A mere two-tenths of a point dropped Philadelphia from its perch as the nation’s fourth-most-walkable city in this year’s Walk Score rankings of American cities.
Miami traded places with Philadelphia to become the No. 4 most walkable city in the U.S. on this year’s list. But no one should lament this development, for what it means is merely that cities all across America continue to up their walkability game.
A news release from Walk Score parent Redfin noted that once again, all of the 10 most walkable cities had higher Walk Scores than they did last year, and of the top 50, only Omaha saw its Walk Score fall (by a mere 0.3 point). Philadelphia’s Walk Score of 79 was 0.7 points above its showing last year, but Miami posted an even stronger gain of one full point to 79.2, putting it in fourth place and Philly in fifth.
Local Redfin agent Blakely Minton attributed the city’s continued walkability gains to people recognizing the role neighbohood amenities play in enhancing house values. She gave Northern Liberties as a prime example.
“At first [agents] had a hard time getting people to move there,” she said. “That wasn’t because it was on the outskirts of anything, but because it had no grocery store. Once they started adding grocery stores and other neighborhood businesses, values took off.
“When you’re in a city where parking is at a premium, you have to have places where people don’t have to get into a car to go everywhere. You need banks, you need grocery stores, you need dry cleaners, you need day care.”
Minton acknowledged that this lifestyle appeals to only a segment of the overall residential real estate market, but it’s a segment that has grown over the years. “Walkability has become a national term that people are recognizing now. They realize it matters to the value of their homes and the desirability of their communities.”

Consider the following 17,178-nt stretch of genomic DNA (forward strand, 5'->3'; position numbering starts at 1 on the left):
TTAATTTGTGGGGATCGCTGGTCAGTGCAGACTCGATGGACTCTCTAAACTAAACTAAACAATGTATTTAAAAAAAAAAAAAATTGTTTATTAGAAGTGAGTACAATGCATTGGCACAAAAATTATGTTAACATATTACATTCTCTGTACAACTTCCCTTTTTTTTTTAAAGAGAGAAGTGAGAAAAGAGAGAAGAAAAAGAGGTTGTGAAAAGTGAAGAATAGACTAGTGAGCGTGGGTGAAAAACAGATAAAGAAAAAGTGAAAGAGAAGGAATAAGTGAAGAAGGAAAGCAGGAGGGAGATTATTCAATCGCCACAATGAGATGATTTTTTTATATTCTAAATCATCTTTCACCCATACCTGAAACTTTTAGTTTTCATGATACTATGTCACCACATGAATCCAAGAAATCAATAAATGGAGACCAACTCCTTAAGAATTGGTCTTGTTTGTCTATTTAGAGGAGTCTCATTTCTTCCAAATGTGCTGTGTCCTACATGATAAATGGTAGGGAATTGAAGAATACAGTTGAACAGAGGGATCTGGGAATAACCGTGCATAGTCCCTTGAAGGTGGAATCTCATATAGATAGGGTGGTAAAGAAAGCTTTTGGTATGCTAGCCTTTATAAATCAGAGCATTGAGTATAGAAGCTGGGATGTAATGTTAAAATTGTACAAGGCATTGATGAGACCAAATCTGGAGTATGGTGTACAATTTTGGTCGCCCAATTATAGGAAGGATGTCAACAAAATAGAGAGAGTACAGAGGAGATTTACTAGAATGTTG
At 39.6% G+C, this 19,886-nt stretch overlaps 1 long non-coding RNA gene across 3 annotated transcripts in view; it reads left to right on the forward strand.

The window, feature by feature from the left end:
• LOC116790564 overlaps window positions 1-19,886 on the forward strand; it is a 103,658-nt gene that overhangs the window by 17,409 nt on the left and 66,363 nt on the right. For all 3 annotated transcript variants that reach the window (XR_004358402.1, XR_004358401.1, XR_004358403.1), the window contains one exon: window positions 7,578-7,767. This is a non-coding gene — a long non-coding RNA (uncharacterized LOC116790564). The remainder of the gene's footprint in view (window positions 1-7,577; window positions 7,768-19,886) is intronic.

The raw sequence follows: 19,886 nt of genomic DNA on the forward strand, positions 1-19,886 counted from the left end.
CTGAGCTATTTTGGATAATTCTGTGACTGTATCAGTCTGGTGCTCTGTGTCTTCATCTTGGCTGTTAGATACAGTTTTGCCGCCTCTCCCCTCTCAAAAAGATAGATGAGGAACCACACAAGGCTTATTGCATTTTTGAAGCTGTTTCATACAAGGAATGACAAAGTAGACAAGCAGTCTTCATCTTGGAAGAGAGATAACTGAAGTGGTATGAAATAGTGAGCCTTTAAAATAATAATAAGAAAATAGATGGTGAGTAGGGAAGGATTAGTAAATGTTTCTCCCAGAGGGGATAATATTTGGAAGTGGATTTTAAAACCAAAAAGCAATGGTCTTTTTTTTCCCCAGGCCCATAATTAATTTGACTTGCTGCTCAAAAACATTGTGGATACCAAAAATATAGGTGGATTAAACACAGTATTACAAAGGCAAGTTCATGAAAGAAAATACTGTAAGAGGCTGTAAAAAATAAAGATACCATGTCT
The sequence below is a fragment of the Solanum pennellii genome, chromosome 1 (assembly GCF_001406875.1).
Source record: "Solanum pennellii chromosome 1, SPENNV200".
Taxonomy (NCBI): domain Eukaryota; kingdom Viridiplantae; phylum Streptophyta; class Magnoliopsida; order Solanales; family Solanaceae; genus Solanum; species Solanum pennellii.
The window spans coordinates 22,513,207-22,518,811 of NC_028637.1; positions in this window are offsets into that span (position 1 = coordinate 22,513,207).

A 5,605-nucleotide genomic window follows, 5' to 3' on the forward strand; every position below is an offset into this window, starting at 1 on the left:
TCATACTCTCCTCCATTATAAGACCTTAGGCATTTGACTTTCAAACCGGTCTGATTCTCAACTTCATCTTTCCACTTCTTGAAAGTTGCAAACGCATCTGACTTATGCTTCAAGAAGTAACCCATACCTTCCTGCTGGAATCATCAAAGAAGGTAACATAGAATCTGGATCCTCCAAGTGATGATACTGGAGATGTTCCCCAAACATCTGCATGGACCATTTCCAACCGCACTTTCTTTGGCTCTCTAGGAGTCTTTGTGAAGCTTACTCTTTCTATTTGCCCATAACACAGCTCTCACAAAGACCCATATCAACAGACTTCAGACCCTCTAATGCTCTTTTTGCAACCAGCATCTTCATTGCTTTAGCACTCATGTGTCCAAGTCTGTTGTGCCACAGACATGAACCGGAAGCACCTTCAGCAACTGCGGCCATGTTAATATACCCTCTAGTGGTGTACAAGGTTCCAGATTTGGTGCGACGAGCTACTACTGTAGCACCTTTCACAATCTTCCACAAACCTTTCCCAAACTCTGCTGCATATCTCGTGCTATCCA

Plus, she said, “City people love to walk. They don’t want to have to rely on a car to do everything. They may not even want a car at all.”
As it has been since Walk Score began issuing these rankings, New York remains the king of the hill, with its Walk Score continuing to inch upward towards “Walker’s Paradise” territory (90 points or better). Its Walk Score of 89.2 this year is its highest ever and 0.3 points above last year’s score. Rounding out the top five most walkable cities are No. 2 San Francisco (Walk Score: 86.0) and No. 3 Boston (80.9).
Walk Score’s annual rankings cover all U.S. cities with 300,000 or more inhabitants. They are derived from Walk Score’s methodology, which assigns points to individual addresses based on distance from amenities, density of population, block length and intersection density.
Every one of the 10 most walkable cities has neighborhoods that rate as “Walker’s Paradises,” where daily errands do not require a car. All of Philadelphia’s 10 most walkable neighborhoods, which appear below, fall into this category.
Eight of the city’s nine large divisions as defined by Walk Score and 54 of its 68 neighborhoods were rated at least “Very Walkable,” with scores of 70 or better that indicate that most daily tasks can be accomplished on foot. All of the neighborhoods that fell short of this standard save one — East Parkside in West Philadelphia — were in either Northwest Philadelphia (in descending order: East Falls, Chestnut Hill, Roxborough) or Northeast Philadelphia (all the others). But even Northeast Philadelphia, the least walkable of the city’s large divisions, contains several Very Walkable neighborhoods: Tacony-Wissinoming, Frankford, Oxford Circle-Castor Gardens, Lawncrest and Mayfair all fall into that category (again, in descending order).